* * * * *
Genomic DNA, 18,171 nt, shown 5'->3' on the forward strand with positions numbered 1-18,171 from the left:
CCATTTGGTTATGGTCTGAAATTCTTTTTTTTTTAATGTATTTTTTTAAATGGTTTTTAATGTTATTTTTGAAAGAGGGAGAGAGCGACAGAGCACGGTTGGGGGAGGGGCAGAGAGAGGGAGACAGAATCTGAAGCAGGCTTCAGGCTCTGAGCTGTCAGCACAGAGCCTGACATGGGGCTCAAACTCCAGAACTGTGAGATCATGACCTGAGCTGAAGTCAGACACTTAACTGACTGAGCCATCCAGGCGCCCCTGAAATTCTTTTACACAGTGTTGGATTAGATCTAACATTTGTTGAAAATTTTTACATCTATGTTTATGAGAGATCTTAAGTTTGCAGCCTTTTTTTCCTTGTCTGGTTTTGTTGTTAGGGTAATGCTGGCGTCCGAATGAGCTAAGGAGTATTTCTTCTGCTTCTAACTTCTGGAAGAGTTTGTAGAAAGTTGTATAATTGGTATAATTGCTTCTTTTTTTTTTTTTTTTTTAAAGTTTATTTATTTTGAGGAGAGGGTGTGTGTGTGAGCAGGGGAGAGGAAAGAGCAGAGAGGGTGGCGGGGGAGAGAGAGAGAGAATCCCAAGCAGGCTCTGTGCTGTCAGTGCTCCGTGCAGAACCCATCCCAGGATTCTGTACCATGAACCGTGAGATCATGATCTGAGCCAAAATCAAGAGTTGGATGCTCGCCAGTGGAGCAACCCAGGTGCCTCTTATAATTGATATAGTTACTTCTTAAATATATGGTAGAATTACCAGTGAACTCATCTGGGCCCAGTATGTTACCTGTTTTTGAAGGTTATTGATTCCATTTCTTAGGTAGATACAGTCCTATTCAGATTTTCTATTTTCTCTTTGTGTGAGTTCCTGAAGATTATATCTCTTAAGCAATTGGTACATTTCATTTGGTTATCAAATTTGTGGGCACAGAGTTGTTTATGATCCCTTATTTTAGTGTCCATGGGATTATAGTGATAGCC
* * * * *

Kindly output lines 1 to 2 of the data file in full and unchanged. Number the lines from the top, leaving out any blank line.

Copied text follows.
Genomic DNA, 18,171 nt, shown 5'->3' on the forward strand with positions numbered 1-18,171 from the left:
CCATTTGGTTATGGTCTGAAATTCTTTTTTTTTTAATGTATTTTTTTAAATGGTTTTTAATGTTATTTTTGAAAGAGGGAGAGAGCGACAGAGCACGGTTGGGGGAGGGGCAGAGAGAGGGAGACAGAATCTGAAGCAGGCTTCAGGCTCTGAGCTGTCAGCACAGAGCCTGACATGGGGCTCAAACTCCAGAACTGTGAGATCATGACCTGAGCTGAAGTCAGACACTTAACTGACTGAGCCATCCAGGCGCCCCTGAAATTCTTTTACACAGTGTTGGATTAGATCTAACATTTGTTGAAAATTTTTACATCTATGTTTATGAGAGATCTTAAGTTTGCAGCCTTTTTTTCCTTGTCTGGTTTTGTTGTTAGGGTAATGCTGGCGTCCGAATGAGCTAAGGAGTATTTCTTCTGCTTCTAACTTCTGGAAGAGTTTGTAGAAAGTTGTATAATTGGTATAATTGCTTCTTTTTTTTTTTTTTTTTTAAAGTTTATTTATTTTGAGGAGAGGGTGTGTGTGTGAGCAGGGGAGAGGAAAGAGCAGAGAGGGTGGCGGGGGAGAGAGAGAGAGAATCCCAAGCAGGCTCTGTGCTGTCAGTGCTCCGTGCAGAACCCATCCCAGGATTCTGTACCATGAACCGTGAGATCATGATCTGAGCCAAAATCAAGAGTTGGATGCTCGCCAGTGGAGCAACCCAGGTGCCTCTTATAATTGATATAGTTACTTCTTAAATATATGGTAGAATTACCAGTGAACTCATCTGGGCCCAGTATGTTACCTGTTTTTGAAGGTTATTGATTCCATTTCTTAGGTAGATACAGTCCTATTCAGATTTTCTATTTTCTCTTTGTGTGAGTTCCTGAAGATTATATCTCTTAAGCAATTGGTACATTTCATTTGGTTATCAAATTTGTGGGCACAGAGTTGTTTATGATCCCTTATTTTAGTGTCCATGGGATTATAGTGATAGCC